U.S. Department of Transportation
Federal Highway Administration
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Federal Highway Administration Research and Technology
Coordinating, Developing, and Delivering Highway Transportation Innovations
This magazine is an archived publication and may contain dated technical, contact, and link information.
|Publication Number: FHWA-HRT-12-001 Date: November/December 2011|
Publication Number: FHWA-HRT-12-001
Issue No: Vol. 75 No. 3
Date: November/December 2011
A new decision tool for Accelerated Bridge Construction is helping project planners assess the applicability and effectiveness of this technique at specific locations.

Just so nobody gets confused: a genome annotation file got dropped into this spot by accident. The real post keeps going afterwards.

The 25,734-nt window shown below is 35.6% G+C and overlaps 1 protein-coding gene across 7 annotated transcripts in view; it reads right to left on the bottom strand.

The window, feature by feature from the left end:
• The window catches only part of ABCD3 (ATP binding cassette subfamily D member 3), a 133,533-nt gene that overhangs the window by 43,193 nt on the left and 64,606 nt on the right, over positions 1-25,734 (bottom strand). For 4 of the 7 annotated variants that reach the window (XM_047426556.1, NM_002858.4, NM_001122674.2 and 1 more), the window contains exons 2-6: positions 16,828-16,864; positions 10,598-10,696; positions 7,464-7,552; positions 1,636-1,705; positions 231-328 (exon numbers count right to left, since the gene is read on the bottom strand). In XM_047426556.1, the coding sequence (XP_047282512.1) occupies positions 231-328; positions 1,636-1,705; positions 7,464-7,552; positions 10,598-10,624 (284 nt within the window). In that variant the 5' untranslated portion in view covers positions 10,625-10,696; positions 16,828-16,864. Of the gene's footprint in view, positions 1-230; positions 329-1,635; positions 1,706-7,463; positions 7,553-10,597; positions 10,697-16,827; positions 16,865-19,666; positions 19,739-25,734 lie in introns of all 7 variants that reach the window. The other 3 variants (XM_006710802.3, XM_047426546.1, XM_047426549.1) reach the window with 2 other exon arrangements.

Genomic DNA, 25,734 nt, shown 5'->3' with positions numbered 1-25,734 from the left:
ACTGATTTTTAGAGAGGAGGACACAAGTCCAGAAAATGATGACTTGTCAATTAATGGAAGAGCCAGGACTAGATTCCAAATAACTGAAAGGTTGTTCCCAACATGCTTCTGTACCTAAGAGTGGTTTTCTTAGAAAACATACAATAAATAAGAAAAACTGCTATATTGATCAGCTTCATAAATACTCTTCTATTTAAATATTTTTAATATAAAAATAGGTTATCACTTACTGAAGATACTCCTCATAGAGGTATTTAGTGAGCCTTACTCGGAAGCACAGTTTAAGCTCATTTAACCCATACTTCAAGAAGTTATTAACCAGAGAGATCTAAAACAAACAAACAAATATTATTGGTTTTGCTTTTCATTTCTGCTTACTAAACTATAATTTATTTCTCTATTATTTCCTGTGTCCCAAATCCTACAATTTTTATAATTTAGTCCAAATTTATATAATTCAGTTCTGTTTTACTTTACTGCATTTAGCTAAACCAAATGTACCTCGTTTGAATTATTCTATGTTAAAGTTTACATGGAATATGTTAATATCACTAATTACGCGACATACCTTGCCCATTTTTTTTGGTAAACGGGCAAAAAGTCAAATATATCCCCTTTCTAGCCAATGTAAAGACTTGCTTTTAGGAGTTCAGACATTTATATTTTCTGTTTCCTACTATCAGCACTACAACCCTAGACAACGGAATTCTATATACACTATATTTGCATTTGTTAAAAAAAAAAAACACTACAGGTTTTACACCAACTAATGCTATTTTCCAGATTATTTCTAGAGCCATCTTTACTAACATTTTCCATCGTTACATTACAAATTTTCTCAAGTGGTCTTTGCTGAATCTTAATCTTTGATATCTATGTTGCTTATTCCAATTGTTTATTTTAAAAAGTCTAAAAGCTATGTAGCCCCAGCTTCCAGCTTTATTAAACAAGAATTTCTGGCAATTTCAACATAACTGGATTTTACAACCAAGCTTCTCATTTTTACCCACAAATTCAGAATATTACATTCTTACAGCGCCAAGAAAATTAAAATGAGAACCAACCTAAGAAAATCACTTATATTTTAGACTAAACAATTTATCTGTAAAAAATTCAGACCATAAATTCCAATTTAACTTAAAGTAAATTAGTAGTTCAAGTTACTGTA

|Using ABC techniques enabled the Oregon Department of Transportation (ODOT) to build the replacement Elk Creek Tunnel bridges adjacent to the existing structure near the tunnel entrance and then move the new bridges into position over a weekend, saving taxpayers $0.5 million.|
According to the Texas Transportation Institute, congestion in U.S. urban areas causes motorists to waste an estimated 4.8 billion hours in traffic and 3.9 billion gallons of gas annually. The economic impact was $115 billion in 2009 and is increasing every year. Although bridge and highway construction and maintenance projects are needed to increase capacity and maintain performance, these projects can add to the congestion problem. According to the Federal Highway Administration's (FHWA), 2010 National Bridge Inventory, 156,289 publicly owned bridges are structurally deficient or functionally obsolete—25.9 percent of all U.S. bridges. Whether those bridges are rehabilitated or new ones are built, the construction itself can exacerbate congestion and result in additional costs to users, sometimes can be associated with safety issues, and often limits road access.